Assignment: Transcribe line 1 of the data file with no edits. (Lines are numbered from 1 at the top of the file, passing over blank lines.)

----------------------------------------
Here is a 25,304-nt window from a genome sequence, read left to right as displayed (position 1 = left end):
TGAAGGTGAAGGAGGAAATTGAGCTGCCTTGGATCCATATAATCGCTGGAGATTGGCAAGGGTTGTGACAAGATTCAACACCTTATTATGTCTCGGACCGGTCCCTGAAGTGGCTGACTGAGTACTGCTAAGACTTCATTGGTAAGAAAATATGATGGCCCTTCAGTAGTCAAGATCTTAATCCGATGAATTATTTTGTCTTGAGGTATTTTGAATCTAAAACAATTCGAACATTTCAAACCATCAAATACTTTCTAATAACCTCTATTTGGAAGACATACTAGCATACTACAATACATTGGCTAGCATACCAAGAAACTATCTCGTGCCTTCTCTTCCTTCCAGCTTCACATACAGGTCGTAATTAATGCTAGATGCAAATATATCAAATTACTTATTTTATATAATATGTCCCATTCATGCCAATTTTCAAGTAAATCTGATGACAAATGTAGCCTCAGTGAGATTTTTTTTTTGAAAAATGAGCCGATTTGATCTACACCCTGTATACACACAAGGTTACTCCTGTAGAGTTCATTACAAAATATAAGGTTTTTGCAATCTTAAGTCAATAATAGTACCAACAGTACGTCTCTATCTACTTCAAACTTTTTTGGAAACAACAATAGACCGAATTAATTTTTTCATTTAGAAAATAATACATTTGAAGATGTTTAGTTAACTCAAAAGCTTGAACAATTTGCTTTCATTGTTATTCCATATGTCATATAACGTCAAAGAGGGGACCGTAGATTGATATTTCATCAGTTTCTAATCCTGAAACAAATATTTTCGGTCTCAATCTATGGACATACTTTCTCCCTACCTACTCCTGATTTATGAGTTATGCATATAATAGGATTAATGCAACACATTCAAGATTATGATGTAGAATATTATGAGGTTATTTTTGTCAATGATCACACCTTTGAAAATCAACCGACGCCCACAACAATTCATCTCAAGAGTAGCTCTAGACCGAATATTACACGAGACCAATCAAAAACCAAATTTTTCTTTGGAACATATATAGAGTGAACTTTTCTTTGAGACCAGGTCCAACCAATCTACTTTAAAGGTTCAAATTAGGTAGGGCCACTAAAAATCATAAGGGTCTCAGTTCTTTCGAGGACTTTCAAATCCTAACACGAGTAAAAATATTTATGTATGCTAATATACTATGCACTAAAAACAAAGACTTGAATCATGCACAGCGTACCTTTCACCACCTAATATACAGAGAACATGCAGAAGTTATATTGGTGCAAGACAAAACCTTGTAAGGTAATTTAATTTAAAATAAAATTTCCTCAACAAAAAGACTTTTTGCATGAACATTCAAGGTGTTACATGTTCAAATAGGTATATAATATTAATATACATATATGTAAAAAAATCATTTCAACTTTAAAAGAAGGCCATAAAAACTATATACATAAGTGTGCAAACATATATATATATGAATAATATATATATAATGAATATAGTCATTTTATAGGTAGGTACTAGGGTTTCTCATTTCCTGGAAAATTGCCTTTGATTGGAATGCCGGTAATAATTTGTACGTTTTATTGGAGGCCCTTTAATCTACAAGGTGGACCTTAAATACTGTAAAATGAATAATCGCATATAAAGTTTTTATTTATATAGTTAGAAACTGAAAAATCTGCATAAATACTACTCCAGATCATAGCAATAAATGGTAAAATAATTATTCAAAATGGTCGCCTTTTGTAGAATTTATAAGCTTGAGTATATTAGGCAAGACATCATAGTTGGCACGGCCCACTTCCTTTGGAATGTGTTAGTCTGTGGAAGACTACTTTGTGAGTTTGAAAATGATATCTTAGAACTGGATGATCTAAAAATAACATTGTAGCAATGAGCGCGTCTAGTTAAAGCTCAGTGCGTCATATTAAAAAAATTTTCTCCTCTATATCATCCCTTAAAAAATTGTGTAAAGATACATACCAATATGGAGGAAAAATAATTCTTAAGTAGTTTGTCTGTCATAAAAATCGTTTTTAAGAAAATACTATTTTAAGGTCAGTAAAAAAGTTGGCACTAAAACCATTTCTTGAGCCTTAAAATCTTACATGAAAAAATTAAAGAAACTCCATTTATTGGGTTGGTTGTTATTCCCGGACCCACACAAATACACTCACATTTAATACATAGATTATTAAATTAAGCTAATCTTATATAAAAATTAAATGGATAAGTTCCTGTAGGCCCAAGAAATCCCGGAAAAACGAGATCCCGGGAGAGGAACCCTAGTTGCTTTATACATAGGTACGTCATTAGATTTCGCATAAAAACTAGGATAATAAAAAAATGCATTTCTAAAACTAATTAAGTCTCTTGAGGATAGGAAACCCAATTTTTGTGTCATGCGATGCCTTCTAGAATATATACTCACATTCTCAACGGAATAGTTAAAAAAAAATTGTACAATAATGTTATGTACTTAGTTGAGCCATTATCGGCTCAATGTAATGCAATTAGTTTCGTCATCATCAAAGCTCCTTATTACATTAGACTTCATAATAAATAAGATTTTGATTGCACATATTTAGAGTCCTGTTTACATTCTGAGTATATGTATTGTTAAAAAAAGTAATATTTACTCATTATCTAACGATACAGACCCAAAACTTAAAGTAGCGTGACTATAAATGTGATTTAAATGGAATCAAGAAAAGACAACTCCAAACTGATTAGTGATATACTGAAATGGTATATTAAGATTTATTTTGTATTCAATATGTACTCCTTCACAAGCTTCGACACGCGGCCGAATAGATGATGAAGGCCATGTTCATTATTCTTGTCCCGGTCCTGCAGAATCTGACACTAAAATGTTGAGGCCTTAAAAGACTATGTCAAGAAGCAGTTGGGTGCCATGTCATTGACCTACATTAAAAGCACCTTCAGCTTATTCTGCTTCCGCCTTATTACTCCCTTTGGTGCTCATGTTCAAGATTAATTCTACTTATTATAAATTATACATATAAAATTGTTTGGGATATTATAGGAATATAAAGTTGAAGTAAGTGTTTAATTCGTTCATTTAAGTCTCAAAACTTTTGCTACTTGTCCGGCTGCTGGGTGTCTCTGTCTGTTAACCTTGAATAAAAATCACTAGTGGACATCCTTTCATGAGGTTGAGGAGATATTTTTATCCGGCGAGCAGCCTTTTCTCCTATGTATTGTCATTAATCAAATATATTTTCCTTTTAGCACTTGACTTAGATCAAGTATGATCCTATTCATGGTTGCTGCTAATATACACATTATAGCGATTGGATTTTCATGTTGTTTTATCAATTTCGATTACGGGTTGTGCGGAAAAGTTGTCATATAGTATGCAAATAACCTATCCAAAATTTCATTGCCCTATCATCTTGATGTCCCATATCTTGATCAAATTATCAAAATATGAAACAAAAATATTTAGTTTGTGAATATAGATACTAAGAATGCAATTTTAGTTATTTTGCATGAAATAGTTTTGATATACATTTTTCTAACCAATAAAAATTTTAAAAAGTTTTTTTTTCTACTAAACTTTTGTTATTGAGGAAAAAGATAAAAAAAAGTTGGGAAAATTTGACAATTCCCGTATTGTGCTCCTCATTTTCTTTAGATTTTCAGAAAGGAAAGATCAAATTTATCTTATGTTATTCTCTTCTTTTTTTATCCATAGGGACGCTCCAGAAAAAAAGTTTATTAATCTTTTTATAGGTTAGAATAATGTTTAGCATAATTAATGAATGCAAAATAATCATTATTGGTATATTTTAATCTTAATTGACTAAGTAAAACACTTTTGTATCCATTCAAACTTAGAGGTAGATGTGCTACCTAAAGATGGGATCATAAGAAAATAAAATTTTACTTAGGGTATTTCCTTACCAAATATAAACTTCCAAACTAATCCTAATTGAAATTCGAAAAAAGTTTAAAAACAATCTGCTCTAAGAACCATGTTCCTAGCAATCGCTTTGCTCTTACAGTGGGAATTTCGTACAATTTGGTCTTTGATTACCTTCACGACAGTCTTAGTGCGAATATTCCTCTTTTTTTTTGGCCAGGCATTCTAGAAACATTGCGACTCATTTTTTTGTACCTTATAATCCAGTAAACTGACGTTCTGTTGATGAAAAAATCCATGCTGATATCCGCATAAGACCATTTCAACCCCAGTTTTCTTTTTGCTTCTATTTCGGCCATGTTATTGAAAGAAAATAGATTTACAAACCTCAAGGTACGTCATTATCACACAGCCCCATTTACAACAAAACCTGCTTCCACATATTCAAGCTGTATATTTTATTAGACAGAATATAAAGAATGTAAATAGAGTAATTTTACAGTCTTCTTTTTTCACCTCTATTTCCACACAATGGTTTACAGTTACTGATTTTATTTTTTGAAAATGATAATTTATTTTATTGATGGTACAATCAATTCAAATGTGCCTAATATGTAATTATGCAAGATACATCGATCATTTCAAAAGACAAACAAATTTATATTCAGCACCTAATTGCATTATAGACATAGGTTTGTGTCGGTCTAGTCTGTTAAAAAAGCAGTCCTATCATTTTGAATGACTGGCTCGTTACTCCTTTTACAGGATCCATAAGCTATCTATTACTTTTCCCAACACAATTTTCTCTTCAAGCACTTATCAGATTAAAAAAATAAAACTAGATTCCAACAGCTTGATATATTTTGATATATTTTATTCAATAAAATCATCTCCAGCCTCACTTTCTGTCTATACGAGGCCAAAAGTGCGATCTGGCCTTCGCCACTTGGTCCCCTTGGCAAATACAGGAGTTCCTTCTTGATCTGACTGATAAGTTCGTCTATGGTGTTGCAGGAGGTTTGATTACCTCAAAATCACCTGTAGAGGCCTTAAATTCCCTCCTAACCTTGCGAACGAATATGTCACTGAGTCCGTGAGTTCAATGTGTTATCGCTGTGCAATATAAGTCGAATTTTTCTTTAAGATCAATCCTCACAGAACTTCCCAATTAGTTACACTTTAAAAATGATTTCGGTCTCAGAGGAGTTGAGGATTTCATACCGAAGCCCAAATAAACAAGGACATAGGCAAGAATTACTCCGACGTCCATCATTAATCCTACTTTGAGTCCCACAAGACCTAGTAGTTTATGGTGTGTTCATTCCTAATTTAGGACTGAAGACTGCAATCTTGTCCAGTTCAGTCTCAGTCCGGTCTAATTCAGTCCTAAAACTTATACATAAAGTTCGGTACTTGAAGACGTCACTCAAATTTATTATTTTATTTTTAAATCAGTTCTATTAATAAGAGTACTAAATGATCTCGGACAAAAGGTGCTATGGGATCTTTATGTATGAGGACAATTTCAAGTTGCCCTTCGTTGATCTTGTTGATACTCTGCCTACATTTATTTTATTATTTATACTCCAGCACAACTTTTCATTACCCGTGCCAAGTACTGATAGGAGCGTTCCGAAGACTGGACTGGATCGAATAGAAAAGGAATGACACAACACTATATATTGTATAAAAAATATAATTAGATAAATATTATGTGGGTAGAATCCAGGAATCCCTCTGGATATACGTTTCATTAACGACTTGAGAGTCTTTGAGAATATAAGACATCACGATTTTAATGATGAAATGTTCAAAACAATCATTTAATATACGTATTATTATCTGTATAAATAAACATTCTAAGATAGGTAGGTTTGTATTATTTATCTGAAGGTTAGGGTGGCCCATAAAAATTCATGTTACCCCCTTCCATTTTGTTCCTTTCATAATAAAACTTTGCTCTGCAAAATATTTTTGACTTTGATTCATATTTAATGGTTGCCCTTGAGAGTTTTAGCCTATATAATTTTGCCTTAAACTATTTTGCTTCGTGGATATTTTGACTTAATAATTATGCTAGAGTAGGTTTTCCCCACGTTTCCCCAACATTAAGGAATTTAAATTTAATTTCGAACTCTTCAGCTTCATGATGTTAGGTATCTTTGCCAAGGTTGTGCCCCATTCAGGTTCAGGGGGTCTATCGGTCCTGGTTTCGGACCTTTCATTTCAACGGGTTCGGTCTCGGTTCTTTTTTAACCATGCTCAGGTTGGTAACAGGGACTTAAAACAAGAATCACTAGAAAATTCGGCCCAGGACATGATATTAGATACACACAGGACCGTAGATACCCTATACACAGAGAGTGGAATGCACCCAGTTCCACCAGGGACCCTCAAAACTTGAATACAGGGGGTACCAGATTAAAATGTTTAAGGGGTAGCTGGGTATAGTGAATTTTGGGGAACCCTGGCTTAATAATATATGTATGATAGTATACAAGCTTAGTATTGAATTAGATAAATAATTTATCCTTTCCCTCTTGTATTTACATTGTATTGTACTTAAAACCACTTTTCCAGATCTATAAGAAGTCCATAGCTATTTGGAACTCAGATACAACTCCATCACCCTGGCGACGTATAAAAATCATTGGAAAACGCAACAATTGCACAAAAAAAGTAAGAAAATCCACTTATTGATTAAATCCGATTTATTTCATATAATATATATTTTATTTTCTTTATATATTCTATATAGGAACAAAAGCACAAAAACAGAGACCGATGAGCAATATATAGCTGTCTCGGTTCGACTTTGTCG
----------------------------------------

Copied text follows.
Here is a 25,304-nt window from a genome sequence, read left to right as displayed (position 1 = left end):